Nora dearest, this may be the last letter you will receive from me. The whole B.E.F. is withdrawing and the H.L.I. have been detailed to cover the withdrawal, in the words of the order “To the last bullet and the last man”.
I find that I am not so courageous after all, in fact at this moment I am trying hard to keep a lump from my throat and a smile on my face.
We have been bombed and machine gunned for the past two days but at the moment it is quiet.
My darling I love you so terribly and that’s what makes it so hard.
Please don’t think I’ve given up darling, I’m not dead yet and something may turn up.
Sweetheart, if the worst happens, think of me sometimes and know that I loved you more than anything in the world and that I am thinking of you to the last.
So I am going to sit down quietly for a while and think of all the little things we used to do, the room at Euston and our flat at Highbury – and that marvellous 10 days leave.
I have 9 men with me, and they are working hard to strengthen the post, so now, my sweetheart and most wonderful wife, good night and good luck,

Your adoring
Tiny
P.S. I love you.

P.P.S. If, by the time you get this, you have received no official news – don’t worry.

Slasher’s Plan (with Crocodiles)

Flo turned towards the piano:

“Sam!” The pianist had been joined by Mouse Jackson on tenor sax and they were murdering Star Man. “Shhhh!”

“But Les Chats… And Mrs King’s engine,” said Ferdy, now that he could be heard, “How on earth can we get to it?”

Slasher leaned forward, “I might have an idea. Remember Bazalgette’s cathedral and my escape on the Bovril Boat? Well no-one’s ever seen Les Chats down that end of the sewer.”

“Why?” asked Boz.

“Well there’s rats the size of Tamworth boars.”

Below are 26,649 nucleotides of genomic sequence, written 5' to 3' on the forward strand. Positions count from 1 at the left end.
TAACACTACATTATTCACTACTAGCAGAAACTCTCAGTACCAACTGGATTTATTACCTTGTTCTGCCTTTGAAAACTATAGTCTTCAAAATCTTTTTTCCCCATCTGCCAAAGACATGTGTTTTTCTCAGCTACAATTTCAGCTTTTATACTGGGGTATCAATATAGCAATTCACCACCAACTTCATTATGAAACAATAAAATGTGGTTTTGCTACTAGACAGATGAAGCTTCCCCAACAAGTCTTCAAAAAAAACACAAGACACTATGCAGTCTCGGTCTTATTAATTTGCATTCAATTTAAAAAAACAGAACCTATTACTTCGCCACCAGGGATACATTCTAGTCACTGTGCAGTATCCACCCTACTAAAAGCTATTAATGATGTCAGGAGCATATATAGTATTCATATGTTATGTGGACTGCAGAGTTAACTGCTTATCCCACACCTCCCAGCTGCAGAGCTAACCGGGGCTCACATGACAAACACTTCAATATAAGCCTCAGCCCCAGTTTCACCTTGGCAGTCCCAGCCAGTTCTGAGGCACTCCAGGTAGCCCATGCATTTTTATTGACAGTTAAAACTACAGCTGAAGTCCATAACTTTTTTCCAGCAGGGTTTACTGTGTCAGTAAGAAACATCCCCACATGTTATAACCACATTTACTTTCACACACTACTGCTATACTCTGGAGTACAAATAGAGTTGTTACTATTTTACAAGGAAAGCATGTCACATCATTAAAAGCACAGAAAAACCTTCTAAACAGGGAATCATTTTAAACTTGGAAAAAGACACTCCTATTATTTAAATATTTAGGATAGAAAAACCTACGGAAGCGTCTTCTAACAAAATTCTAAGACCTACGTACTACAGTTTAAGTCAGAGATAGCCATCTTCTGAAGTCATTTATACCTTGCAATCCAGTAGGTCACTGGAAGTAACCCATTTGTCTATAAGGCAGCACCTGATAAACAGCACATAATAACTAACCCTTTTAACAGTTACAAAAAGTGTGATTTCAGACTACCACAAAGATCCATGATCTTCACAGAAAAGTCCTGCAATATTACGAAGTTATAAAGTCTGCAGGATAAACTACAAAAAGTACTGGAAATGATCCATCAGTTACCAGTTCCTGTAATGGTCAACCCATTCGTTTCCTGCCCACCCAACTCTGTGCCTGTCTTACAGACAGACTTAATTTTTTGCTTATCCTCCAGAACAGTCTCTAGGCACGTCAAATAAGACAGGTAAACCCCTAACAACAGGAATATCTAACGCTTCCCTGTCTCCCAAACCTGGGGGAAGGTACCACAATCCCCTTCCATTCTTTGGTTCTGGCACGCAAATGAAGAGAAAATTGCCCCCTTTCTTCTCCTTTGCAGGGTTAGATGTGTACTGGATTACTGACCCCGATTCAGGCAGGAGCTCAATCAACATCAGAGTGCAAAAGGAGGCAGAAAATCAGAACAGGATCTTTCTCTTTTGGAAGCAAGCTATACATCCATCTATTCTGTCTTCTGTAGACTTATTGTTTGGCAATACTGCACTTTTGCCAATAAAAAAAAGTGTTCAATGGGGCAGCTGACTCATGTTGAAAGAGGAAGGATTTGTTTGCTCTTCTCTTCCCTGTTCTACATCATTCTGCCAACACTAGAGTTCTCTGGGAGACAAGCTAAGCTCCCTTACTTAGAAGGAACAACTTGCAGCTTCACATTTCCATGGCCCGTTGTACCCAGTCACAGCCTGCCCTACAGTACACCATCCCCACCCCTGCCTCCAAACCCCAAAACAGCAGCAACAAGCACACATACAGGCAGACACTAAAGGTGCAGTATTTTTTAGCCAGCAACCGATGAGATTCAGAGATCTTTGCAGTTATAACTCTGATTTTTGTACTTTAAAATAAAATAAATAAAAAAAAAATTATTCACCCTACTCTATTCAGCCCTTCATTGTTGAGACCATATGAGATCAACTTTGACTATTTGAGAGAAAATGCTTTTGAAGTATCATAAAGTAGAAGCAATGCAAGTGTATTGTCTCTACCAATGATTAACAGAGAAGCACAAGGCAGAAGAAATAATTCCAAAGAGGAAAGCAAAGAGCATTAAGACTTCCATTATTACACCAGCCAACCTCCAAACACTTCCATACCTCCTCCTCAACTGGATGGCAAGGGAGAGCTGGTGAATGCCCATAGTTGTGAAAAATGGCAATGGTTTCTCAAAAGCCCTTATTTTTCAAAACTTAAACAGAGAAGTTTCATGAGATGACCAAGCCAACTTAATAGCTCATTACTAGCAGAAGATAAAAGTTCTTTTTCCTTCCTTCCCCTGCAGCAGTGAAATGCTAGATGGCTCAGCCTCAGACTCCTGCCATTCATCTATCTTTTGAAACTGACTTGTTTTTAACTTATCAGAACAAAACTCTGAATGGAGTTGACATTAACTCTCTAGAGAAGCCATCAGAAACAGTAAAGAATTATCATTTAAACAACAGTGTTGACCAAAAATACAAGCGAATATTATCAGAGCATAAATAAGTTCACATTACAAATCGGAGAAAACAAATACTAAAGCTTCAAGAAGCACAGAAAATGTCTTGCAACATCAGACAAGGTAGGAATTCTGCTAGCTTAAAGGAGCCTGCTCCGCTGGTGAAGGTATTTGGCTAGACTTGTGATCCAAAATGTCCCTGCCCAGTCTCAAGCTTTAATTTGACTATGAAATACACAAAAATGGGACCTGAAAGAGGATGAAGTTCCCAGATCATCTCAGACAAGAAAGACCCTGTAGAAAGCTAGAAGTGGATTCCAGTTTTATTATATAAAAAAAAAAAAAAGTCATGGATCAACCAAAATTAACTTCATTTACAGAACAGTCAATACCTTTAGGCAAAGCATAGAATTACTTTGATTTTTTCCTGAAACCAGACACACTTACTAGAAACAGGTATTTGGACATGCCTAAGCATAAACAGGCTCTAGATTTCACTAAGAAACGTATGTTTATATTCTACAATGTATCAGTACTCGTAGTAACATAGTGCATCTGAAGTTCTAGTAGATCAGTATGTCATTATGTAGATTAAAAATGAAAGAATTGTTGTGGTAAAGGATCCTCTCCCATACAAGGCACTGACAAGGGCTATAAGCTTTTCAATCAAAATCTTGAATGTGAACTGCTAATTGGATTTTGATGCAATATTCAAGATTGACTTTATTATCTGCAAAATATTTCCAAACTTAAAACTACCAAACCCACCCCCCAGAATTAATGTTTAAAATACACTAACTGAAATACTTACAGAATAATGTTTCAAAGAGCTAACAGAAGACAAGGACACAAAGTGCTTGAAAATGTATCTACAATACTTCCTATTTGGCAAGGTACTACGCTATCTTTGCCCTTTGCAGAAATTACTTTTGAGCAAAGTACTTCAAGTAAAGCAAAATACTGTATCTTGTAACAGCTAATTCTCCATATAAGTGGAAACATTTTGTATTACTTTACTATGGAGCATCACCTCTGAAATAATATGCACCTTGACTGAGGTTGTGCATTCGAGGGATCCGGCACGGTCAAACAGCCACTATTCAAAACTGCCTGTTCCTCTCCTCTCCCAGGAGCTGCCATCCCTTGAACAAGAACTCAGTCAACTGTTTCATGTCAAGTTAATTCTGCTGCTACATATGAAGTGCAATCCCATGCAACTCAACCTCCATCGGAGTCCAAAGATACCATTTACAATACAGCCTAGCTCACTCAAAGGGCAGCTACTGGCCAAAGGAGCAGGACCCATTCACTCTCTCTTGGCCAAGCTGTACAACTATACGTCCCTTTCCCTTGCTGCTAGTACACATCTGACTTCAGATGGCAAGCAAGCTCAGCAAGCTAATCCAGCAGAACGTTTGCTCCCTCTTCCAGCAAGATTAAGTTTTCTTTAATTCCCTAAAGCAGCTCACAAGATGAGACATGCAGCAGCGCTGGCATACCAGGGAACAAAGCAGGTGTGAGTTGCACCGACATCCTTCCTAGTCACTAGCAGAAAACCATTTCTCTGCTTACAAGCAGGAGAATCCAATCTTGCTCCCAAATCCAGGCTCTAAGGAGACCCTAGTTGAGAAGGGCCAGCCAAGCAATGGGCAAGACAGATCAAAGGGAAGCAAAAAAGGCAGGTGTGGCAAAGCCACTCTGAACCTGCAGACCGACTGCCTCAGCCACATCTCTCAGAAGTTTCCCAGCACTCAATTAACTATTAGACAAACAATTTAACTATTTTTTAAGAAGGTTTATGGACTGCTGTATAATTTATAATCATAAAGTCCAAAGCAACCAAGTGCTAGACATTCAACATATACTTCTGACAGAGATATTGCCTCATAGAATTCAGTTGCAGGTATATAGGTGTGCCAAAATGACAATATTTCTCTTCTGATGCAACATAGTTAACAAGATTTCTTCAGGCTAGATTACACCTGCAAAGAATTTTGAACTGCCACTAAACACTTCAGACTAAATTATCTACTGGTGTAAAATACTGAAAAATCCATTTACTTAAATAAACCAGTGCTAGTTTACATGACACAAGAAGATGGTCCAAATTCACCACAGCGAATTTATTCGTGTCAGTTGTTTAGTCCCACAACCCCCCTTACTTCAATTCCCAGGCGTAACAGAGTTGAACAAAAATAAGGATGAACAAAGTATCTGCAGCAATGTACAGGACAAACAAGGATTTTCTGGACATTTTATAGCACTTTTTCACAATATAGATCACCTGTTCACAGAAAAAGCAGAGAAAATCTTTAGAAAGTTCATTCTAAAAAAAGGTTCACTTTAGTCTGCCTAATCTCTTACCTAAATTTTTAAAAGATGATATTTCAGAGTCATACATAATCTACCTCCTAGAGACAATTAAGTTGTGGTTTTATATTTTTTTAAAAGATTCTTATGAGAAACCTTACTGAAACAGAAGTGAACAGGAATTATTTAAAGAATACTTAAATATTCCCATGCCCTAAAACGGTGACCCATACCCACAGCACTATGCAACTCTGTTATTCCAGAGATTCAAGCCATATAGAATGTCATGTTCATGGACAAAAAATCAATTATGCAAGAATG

“You’re telling us the Chats Souterrains are afraid of rats? Wooses.”

“…or the crocodiles.”

“Crocs!” squeaked Phoebles, “The idea of going back to Abbey Mills is bad enough. Them marshes are dead spooky.”

“We’re all agreed then,” quickly chipped in Slasher, “The Duesy’s garaged in an old warehouse up the road, but you won’t all fit in. We’ll take the Cord too.” There was joint mumbling and a shrugging of shoulders.

“OK, no time like the present. Off you all go and get kitted up.” Slasher checked the magazine in his Red9. Everyone else, except Aunty Stella, departed without much enthusiasm. She slung her carbine across her back and clipped the sabre to her Sam Brown.

Sam paused his piano playing momentarily. “Don’t worry Mrs S, I’ll get the pot-boy to stable your horse.”

Soon the others began to return, Ferdy first, having added a pair of gumboots to his usual flying gear, then Ginsbergbear in a moss tweed Norfolk jacket, matching trousers, deerstalker and green Hunters. Boz had a goatskin jerkin over his sailor suit and sea boot stockings turned over the top of his black wellies; Augusta King chose close fitting black suede waistcoat and trousers over a Prussian blue silk blouse with Doc Martens and matching eye patch. Her ke-tri was strapped between her shoulder blades and hair pulled back into a tight bun. Zelda had on a black PVC ankle length Dover coat, oilskin sou’wester and shocking pink wellingtons with white polka dots. Phoebles appeared in a white rayon pierrot costume with black pompoms, scull cap and waders. Finally Master Dorje came down in his yak coat and a tall orange hat crested in golden horsehair, leaning on a twisted rowanwood staff. Somehow getting dressed up had raised everyone’s spirits.

“Where’s Flo?”

“Here,” as the street door opened, apparently on its own.”